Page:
The Demoscene -- an Overview

Ikari crack intro for Commodore 64 from 1989

1. Introduction

The demoscene is an international collective of programmers, graphics artists and musicians who create real-time audio-visual presentations with home computers. These people call themselves demosceners or just sceners. The real-time presentations are in turn called demos. Geographically the demoscene is a European phenomenon, with relatively little activity on other continents.

In this article, we want to introduce demos and the demoscene to the uninitiated reader.1 In the recent 10 years or so, social scientists, humanists and media researchers have written a number of texts that present the topic. These studies have been overviewed in our online research bibliography, Demoscene Research.2

Generally, the existing studies can be separated into two domains. In the first of these, the demoscene has been viewed as artistic activity. Secondly, many researchers have assessed demoscene culture as a particular way of life, for example as youth culture, counter culture, multimedia hacker culture or gendered community.

These existing works have opened up important and relevant points for discussion. But at the same time, they have often taken quite an abstract and an outsider perspective to demoscene practices. Having been active demosceners ourselves from the 1990s, we feel that the real live action of being in the scene should also receive its share of attention.

In this introduction, we thus focus on what demosceners do and the diverse artifacts they produce. We describe the basic concepts used by the sceners and explain the scene's key social conventions. The final section concludes with tips for further reading.

2. What Demosceners Do

As the name already suggests, the main activity of the demoscene is making "demos". A demo is a series of computer graphics effects with a music soundtrack. In most cases the demo -- short for demonstration -- shows off what the computer can do. In the 1980s and early 1990s, this usually meant pushing the computer's hardware abilities. Today, in contrast, demos are more geared towards visual quality and narratives. A demo may run anything from thirty seconds to half an hour, although most of them are around five minutes long.

Nucleophile, a 4k intro by the groups Portal Process & TBC (2008)

For the lay viewer, there is perhaps little with which to distinguish demos from animations or videos. Technically, however, there is a crucial difference. While videos and animations can always be created before they are shown, it is an unwritten rule of the demoscene that demos' effects have to be generated real-time. The sceners also pride themselves in the fact that the computer programs which do this are coded by the sceners themselves.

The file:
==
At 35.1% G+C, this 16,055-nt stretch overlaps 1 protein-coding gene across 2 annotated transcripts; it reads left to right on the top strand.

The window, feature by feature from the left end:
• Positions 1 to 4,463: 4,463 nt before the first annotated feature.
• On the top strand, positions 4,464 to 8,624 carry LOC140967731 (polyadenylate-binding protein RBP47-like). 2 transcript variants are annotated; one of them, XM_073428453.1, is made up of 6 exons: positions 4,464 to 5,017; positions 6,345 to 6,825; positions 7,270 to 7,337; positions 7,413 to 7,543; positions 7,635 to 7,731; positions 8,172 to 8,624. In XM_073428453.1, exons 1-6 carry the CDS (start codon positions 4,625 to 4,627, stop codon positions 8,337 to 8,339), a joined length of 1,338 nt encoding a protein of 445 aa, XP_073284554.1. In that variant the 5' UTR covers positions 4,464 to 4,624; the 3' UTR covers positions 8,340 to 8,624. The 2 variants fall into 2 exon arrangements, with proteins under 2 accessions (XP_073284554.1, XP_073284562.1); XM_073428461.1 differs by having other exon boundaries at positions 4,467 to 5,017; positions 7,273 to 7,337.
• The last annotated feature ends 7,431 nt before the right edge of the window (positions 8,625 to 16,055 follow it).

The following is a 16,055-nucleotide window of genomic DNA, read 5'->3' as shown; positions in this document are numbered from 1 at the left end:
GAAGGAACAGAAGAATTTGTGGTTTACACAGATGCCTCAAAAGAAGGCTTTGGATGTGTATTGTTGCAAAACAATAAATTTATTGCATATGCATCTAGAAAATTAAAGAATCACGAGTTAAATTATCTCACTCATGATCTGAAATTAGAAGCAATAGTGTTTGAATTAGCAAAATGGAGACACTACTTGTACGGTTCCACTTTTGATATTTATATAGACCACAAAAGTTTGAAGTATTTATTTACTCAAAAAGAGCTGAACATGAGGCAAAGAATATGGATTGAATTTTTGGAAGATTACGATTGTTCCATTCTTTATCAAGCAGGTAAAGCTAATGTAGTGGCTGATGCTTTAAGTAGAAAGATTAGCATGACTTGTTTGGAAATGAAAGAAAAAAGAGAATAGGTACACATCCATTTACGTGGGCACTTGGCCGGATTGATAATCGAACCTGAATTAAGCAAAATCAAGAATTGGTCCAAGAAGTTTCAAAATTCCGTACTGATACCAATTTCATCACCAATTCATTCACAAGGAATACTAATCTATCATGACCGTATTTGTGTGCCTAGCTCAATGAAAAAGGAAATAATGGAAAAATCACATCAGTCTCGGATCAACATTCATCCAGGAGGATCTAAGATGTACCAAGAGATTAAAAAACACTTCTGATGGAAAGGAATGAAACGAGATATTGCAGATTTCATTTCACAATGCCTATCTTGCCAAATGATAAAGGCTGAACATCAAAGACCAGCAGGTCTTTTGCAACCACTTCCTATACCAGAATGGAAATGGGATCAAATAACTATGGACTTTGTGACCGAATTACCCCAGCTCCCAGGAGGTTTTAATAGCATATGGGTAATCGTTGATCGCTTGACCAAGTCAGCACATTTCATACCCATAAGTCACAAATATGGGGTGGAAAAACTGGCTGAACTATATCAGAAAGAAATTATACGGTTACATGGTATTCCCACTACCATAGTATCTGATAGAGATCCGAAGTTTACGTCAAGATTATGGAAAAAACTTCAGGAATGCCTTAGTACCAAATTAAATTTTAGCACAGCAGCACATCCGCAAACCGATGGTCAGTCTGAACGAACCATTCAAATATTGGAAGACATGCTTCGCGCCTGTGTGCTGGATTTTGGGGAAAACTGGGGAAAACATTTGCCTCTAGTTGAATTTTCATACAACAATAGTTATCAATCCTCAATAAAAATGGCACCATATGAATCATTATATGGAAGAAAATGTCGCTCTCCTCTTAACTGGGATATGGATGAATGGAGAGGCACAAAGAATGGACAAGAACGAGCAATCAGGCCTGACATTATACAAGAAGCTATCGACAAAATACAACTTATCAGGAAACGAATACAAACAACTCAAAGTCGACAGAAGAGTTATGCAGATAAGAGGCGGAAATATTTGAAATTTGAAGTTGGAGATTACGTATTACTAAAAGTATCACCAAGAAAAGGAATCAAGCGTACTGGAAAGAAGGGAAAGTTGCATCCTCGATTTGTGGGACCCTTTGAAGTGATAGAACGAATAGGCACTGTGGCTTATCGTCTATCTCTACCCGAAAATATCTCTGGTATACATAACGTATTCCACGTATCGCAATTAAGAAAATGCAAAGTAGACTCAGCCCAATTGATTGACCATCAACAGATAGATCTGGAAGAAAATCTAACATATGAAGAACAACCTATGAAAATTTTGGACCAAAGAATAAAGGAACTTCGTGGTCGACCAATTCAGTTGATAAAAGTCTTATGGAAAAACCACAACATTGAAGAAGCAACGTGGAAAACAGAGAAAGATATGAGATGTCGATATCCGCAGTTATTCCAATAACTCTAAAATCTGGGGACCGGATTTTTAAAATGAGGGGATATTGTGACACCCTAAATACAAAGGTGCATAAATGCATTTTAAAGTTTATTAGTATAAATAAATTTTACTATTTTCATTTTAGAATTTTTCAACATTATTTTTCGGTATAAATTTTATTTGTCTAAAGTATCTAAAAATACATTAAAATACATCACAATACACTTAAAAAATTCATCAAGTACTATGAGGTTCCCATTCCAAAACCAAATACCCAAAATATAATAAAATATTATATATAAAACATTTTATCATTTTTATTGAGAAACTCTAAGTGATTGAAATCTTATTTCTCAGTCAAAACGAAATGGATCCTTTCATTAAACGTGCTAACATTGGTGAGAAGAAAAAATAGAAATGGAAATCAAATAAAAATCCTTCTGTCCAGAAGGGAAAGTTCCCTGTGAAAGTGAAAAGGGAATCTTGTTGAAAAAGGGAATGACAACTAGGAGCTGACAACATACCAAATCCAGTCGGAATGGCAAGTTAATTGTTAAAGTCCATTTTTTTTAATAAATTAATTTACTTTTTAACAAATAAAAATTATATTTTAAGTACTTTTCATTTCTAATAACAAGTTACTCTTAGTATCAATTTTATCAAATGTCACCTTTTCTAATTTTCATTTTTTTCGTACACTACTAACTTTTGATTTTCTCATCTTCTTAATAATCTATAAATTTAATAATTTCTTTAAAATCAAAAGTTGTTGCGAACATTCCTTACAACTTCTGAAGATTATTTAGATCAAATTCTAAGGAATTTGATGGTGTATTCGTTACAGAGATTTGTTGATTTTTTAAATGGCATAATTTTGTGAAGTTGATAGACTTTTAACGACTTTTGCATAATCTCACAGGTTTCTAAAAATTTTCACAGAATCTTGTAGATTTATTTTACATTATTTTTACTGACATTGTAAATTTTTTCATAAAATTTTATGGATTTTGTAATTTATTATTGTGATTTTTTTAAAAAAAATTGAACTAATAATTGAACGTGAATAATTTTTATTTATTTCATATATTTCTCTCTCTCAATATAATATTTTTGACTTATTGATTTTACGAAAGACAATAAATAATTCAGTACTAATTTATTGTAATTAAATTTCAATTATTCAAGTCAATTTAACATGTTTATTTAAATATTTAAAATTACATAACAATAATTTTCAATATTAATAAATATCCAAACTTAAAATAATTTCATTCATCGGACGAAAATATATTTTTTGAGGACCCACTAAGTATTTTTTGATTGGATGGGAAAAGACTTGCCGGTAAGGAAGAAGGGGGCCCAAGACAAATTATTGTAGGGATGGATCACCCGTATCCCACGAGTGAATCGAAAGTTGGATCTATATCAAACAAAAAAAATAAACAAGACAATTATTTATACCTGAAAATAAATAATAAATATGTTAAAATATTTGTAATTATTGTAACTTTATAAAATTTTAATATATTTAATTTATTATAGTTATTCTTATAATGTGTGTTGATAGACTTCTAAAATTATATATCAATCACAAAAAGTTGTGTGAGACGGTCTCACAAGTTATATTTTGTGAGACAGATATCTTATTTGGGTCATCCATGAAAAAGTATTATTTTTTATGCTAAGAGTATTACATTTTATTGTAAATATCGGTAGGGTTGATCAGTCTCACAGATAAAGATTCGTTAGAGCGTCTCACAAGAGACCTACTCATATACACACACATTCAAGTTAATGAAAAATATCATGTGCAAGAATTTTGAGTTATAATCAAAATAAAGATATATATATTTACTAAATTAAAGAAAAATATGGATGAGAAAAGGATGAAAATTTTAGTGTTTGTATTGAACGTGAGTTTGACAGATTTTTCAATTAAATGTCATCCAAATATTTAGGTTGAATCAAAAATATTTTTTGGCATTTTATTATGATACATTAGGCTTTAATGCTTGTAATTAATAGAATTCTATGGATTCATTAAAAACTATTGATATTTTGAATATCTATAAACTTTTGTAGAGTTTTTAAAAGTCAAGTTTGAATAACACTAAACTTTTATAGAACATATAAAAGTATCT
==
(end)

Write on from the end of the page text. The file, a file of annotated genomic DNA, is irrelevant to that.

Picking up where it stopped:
The way demos should look and sound is not formally defined. Yet, in practice, most demos have a rather distinct feel. Techniques recurrent in demos are for example synchronization between graphics and the music, scrolling texts, three-dimensional objects, the use of reflecting and shining materials, effects that move towards the viewer (e.g. tunnels, zooming pictures), overlays of images and texts, and photo-realistic drawings. Another common feature of demos is the adoption of elements from popular culture, for example from movies, computer games and music videos. At times, the demosceners themselves call their own artistic style "the demoscene aesthetic".

State of the Art demo by the group Spaceballs (1992).

Introductions or "intros" are a special element of demos. Their size is restricted, for example, to four kilobytes or 64 kilobytes. Furthermore, demosceners create various other artifacts as well, such as pictures, animations, music and interactive electronic magazines ("diskmags"). Originally these productions were released on diskettes, but nowadays the Internet is the most common distribution channel.

The demoscene, it may be summarized, is a form of creative tinkering with home computers. Yet the quality of a demoscene artifact is not measured by sheer enjoyment. The demoscene constantly assesses its artifacts in a collegial way -- the quality of productions is evaluated through active discussion and competitions, where peers cast their vote.

3. Demoscene Conventions

Once demos, intros, pictures and music have been finished by their authors, they are entered into competitions arranged at computer parties. The largest parties, such as the Finnish Assembly or the German Breakpoint, attract thousands of visitors who spend a weekend together filled with different activities. In addition to competitions ("compos"), there might be concerts, demo shows, or even seminars. The most important role of parties, however, is to get together and meet the real people behind the handles to build social networks.